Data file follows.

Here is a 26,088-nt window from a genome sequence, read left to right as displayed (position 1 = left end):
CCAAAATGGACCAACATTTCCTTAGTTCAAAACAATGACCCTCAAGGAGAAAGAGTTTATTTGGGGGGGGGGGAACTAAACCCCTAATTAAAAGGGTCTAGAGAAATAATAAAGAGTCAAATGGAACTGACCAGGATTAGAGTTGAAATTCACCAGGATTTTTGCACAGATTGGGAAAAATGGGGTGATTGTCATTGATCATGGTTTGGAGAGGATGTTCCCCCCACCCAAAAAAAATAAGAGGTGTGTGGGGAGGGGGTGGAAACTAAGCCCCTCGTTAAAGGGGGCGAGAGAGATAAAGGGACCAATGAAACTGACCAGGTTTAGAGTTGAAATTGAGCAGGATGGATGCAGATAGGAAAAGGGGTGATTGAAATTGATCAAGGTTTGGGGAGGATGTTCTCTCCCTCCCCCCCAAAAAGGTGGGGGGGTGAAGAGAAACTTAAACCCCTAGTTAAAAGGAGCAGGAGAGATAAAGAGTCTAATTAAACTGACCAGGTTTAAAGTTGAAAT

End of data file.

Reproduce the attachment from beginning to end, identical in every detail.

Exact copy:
Here is a 26,088-nt window from a genome sequence, read left to right as displayed (position 1 = left end):
CCAAAATGGACCAACATTTCCTTAGTTCAAAACAATGACCCTCAAGGAGAAAGAGTTTATTTGGGGGGGGGGGAACTAAACCCCTAATTAAAAGGGTCTAGAGAAATAATAAAGAGTCAAATGGAACTGACCAGGATTAGAGTTGAAATTCACCAGGATTTTTGCACAGATTGGGAAAAATGGGGTGATTGTCATTGATCATGGTTTGGAGAGGATGTTCCCCCCACCCAAAAAAAATAAGAGGTGTGTGGGGAGGGGGTGGAAACTAAGCCCCTCGTTAAAGGGGGCGAGAGAGATAAAGGGACCAATGAAACTGACCAGGTTTAGAGTTGAAATTGAGCAGGATGGATGCAGATAGGAAAAGGGGTGATTGAAATTGATCAAGGTTTGGGGAGGATGTTCTCTCCCTCCCCCCCAAAAAGGTGGGGGGGTGAAGAGAAACTTAAACCCCTAGTTAAAAGGAGCAGGAGAGATAAAGAGTCTAATTAAACTGACCAGGTTTAAAGTTGAAAT